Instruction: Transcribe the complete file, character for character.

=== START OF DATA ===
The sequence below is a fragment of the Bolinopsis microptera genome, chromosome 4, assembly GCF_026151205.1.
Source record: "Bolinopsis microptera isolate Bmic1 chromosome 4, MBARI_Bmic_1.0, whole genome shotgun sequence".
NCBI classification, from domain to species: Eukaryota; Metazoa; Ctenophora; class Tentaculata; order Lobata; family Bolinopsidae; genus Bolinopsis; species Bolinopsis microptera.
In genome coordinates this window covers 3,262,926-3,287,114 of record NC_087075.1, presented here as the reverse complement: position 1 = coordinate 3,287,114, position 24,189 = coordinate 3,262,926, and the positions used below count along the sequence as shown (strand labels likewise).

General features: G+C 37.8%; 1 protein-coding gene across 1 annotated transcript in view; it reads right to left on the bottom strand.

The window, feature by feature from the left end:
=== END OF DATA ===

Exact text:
The sequence below is a fragment of the Bolinopsis microptera genome, chromosome 4, assembly GCF_026151205.1.
Source record: "Bolinopsis microptera isolate Bmic1 chromosome 4, MBARI_Bmic_1.0, whole genome shotgun sequence".
NCBI classification, from domain to species: Eukaryota; Metazoa; Ctenophora; class Tentaculata; order Lobata; family Bolinopsidae; genus Bolinopsis; species Bolinopsis microptera.
In genome coordinates this window covers 3,262,926-3,287,114 of record NC_087075.1, presented here as the reverse complement: position 1 = coordinate 3,287,114, position 24,189 = coordinate 3,262,926, and the positions used below count along the sequence as shown (strand labels likewise).

General features: G+C 37.8%; 1 protein-coding gene across 1 annotated transcript in view; it reads right to left on the bottom strand.

The window, feature by feature from the left end: